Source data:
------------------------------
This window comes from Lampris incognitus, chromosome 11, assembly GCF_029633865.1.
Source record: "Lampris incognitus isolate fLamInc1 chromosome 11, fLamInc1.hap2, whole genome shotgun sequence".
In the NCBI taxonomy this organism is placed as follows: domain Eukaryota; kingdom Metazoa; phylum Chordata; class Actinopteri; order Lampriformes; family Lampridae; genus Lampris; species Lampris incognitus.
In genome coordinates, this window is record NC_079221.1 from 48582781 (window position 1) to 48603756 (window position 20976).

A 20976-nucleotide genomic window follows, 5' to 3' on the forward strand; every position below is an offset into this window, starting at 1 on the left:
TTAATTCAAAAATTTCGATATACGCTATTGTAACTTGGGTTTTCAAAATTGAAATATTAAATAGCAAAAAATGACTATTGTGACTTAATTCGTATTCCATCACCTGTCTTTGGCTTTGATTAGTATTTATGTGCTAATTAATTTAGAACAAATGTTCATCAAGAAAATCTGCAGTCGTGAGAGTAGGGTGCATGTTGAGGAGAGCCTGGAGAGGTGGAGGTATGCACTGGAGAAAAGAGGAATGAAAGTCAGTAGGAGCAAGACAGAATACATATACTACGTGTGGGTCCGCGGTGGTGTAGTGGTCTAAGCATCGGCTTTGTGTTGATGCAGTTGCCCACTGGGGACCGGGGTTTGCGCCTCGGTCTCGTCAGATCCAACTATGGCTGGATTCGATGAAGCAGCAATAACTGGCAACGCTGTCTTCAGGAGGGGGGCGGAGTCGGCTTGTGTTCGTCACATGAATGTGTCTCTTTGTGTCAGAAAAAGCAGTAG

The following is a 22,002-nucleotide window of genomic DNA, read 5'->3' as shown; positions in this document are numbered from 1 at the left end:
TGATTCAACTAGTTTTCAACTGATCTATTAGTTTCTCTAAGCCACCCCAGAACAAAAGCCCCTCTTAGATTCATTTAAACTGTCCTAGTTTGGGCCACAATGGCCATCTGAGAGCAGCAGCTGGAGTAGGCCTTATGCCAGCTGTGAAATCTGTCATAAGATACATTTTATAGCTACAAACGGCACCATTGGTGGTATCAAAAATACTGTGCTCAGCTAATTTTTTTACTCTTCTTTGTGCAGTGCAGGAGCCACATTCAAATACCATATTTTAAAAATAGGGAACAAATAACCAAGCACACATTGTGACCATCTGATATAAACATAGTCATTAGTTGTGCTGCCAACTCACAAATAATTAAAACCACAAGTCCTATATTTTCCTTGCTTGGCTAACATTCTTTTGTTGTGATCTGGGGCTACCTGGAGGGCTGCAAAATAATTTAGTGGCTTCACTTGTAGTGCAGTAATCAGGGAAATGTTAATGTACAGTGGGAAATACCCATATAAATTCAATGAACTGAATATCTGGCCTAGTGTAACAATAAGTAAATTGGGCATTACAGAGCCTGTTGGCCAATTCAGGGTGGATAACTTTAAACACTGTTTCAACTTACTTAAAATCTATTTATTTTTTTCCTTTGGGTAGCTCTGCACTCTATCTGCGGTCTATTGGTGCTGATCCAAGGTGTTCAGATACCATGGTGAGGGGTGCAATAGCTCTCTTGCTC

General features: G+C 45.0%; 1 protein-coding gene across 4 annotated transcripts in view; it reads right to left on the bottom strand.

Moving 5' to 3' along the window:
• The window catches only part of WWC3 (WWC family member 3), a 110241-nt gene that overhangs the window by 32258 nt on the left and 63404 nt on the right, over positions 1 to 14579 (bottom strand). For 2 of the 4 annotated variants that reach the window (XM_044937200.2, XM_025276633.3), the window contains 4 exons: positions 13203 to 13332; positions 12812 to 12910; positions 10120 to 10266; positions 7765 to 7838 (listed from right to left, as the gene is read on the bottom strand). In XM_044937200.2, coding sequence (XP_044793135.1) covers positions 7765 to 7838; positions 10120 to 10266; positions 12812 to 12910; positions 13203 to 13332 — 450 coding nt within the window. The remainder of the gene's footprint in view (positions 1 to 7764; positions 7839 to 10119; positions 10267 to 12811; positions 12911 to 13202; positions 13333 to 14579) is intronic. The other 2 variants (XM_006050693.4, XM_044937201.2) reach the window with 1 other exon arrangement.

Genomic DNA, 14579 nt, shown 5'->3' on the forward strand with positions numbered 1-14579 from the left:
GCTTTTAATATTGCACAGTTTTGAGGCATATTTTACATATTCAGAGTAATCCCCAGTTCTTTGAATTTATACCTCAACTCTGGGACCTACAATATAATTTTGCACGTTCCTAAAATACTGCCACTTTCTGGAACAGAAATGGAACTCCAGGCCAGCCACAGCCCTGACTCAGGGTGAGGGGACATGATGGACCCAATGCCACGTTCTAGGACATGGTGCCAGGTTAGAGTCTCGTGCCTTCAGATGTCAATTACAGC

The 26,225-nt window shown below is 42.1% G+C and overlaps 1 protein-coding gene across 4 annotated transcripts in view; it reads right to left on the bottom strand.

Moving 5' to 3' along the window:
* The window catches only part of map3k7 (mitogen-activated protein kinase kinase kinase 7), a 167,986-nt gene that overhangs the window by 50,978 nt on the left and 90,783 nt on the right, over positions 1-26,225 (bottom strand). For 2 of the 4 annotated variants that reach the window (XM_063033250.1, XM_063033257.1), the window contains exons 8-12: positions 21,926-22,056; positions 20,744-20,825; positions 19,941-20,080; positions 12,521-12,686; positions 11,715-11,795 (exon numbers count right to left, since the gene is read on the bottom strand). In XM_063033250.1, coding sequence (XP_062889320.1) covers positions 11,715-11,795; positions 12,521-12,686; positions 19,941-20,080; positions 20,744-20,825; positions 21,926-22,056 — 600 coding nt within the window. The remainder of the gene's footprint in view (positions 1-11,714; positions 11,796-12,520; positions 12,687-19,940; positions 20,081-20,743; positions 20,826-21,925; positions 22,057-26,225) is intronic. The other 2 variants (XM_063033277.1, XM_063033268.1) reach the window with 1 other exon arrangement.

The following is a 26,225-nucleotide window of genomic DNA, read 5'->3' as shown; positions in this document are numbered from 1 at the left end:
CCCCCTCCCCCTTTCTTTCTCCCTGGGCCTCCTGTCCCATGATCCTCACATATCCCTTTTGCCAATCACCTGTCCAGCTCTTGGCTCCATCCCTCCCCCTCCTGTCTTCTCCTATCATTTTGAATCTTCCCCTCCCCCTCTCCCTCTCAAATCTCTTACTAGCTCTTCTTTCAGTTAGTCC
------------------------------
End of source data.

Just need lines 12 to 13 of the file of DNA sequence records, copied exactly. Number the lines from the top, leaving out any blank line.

Genomic DNA, 14579 nt, shown 5'->3' on the forward strand with positions numbered 1-14579 from the left:
GCTTTTAATATTGCACAGTTTTGAGGCATATTTTACATATTCAGAGTAATCCCCAGTTCTTTGAATTTATACCTCAACTCTGGGACCTACAATATAATTTTGCACGTTCCTAAAATACTGCCACTTTCTGGAACAGAAATGGAACTCCAGGCCAGCCACAGCCCTGACTCAGGGTGAGGGGACATGATGGACCCAATGCCACGTTCTAGGACATGGTGCCAGGTTAGAGTCTCGTGCCTTCAGATGTCAATTACAGC